By David Churchill | 24 November 2014
London Evening Standard
A preacher has been banned from a London university after likening being gay to having a “disease”.
Imran ibn Mansur, 24, also known as the self-styled Dawah Man who helps people be spiritual “superheroes”, was today banned from appearing at the University of East London.
He has blamed “filthy Western culture” for impulses which should be “suppressed” and claimed that homosexuality comes “under the category of ‘obscene, filthy, shameless’.”
The university also banned this week’s event, advertised on Facebook by its Islamic Society, over fears — denied by organisers — that gender segregation could be enforced, after “brothers” and “sisters” were given separate contact points for tickets. It comes six months after another Islamic Society event was banned after being advertised as a “segregated event”.
Former rapper Mr Mansur, who has visited other campuses and given Muslim students a university “survival guide”, made the comments in apparently homemade online videos. Protest groups have welcomed the ban.
In one video posted in July last year Mr Mansur preaches to a “brother” seeking advice on his gay desires. The preacher blasts “filthy Western culture” and tells him to marry a woman to “protect” himself.
He adds: “It’s not something you were born with, the same way a person who’s sick, we’re all born healthy but then you get an illness so you take the treatment to get rid of not only the symptoms, but the disease.”
He adds: “Homosexuality, sodomy, is an act that in the sharia… comes under the category of ‘obscene, filthy, shameless’ acts.”
In another video posted a month later he tells a young Asian man in the street to remove his “gay” earring.
He says: “You like women not men? Take the earring off then bro. Know that an earring is something that a woman wears… don’t do that, it’s gay.” The man then takes it out.
Mr Mansur has also been advertised a speaker at events where “mainstream” preachers such as those from the Islamic Education and Research Academy (IERA) were due to appear.
Leaders of the IERA charity spoke this year of an “attitude towards engagement with the homosexual community”. It told the Standard that Mr Mansur is not associated with them in any way and that their speakers scheduled with Mr Mansur were not speaking at an IERA event.
The Charity Commission is currently investigating the IERA over a number of “regulatory issues” over its policies for organising events and inviting external speakers. The IERA says that it is cooperating with the probe.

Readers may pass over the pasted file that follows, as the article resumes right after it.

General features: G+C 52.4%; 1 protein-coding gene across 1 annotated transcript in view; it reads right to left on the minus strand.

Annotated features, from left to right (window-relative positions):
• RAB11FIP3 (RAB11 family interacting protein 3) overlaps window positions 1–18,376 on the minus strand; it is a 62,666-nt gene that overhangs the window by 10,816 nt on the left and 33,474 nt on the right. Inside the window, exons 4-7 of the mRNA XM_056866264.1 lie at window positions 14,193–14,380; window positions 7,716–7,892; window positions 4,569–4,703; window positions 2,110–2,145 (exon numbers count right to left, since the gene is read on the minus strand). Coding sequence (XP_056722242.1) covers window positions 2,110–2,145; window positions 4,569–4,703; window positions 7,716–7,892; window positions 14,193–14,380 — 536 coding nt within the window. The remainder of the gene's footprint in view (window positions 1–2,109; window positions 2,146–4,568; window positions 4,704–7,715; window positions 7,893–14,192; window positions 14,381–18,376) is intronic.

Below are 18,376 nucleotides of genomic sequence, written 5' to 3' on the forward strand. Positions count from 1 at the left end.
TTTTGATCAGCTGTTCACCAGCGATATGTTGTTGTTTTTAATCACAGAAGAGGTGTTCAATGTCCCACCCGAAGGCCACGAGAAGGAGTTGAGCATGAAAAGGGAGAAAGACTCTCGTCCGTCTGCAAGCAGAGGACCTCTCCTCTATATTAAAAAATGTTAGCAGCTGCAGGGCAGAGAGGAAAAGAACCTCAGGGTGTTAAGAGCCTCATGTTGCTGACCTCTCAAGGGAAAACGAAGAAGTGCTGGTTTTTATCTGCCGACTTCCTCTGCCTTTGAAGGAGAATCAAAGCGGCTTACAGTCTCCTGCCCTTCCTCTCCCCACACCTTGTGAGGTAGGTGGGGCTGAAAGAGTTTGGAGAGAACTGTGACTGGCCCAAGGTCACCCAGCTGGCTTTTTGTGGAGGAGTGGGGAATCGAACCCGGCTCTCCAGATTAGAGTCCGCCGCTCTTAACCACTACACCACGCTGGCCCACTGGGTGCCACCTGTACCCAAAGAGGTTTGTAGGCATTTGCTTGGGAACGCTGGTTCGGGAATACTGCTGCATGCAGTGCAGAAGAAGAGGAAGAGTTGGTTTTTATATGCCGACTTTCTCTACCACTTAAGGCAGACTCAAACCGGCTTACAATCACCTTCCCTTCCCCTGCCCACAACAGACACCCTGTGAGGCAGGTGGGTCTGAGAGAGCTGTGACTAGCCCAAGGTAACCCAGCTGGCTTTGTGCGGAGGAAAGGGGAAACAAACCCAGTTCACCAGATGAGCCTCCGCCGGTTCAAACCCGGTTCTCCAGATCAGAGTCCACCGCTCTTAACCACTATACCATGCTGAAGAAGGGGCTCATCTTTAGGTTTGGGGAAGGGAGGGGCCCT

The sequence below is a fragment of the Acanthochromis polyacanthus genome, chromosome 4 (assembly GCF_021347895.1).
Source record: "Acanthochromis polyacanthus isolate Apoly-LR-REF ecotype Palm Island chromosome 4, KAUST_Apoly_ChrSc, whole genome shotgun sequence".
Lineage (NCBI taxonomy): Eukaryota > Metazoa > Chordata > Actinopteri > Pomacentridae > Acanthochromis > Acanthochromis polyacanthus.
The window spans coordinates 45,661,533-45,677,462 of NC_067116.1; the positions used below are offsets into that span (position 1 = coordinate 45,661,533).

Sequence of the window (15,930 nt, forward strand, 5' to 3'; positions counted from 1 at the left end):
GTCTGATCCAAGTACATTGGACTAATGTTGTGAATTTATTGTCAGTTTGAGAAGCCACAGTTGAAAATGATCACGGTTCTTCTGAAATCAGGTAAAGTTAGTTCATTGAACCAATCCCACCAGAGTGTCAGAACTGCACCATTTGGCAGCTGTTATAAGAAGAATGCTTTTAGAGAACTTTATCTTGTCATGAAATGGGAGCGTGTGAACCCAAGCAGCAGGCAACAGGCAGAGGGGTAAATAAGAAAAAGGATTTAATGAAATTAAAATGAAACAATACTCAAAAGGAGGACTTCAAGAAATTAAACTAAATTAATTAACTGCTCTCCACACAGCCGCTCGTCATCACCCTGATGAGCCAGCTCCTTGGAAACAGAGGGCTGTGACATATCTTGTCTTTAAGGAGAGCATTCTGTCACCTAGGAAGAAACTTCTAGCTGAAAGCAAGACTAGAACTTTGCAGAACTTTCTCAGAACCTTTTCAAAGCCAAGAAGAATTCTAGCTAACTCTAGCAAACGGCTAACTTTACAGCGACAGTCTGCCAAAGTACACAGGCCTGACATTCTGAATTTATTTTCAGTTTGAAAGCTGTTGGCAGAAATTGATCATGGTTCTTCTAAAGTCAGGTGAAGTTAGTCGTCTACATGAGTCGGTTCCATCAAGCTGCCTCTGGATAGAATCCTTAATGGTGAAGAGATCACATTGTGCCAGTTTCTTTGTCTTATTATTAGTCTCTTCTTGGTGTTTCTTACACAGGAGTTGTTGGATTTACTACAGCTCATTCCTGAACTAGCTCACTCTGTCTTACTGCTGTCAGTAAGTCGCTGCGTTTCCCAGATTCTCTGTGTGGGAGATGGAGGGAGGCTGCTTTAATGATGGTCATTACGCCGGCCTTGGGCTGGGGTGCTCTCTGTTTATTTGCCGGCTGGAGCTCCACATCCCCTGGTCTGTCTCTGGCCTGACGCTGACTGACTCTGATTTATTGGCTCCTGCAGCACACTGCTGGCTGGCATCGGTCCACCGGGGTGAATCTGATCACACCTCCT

A spokesman for the university said: “We cannot allow enforced segregation at lectures, nor can we offer a public platform to speakers known to publicise and disseminate homophobic views. These go against our equality policies and more importantly UEL’s core values.”
Haras Rafiq, head of outreach at think tank the Quilliam Foundation, said: “It’s absolutely the right decision from the university and as a society we shouldn’t expect anyone treating anybody as second class citizens with gender segregation.”
Rupert Sutton, director of campus watchdog Student Rights, said: “It is good to see that UEL has taken this into consideration and stepped in to prevent Mr Mansur from appearing.
“The withdrawal of this invite shows a commendable commitment…that other institutions could learn from.”
Mr Mansur today said he was exercising his right to freedom of speech and did so “sensibly and with tolerance”.
He told the Standard: “I was just merely voicing a belief that millions of people across the world, from the majority of the major religions — Islam, Christianity, Judaism — uphold.
“Muslims don’t in any way shape or form have a problem with homosexuals, there’s nothing within our religion that specifically tells us that we should be mean to homosexuals, that we shouldn’t allow them to enter into our cities, or come and pray with us, in fact a man who has homosexual inclinations can lead Muslims in prayer and be an imam in a mosque.”
It was acting upon the inclinations which Islam condemned, he said. UEL Islamic Society declined to comment.
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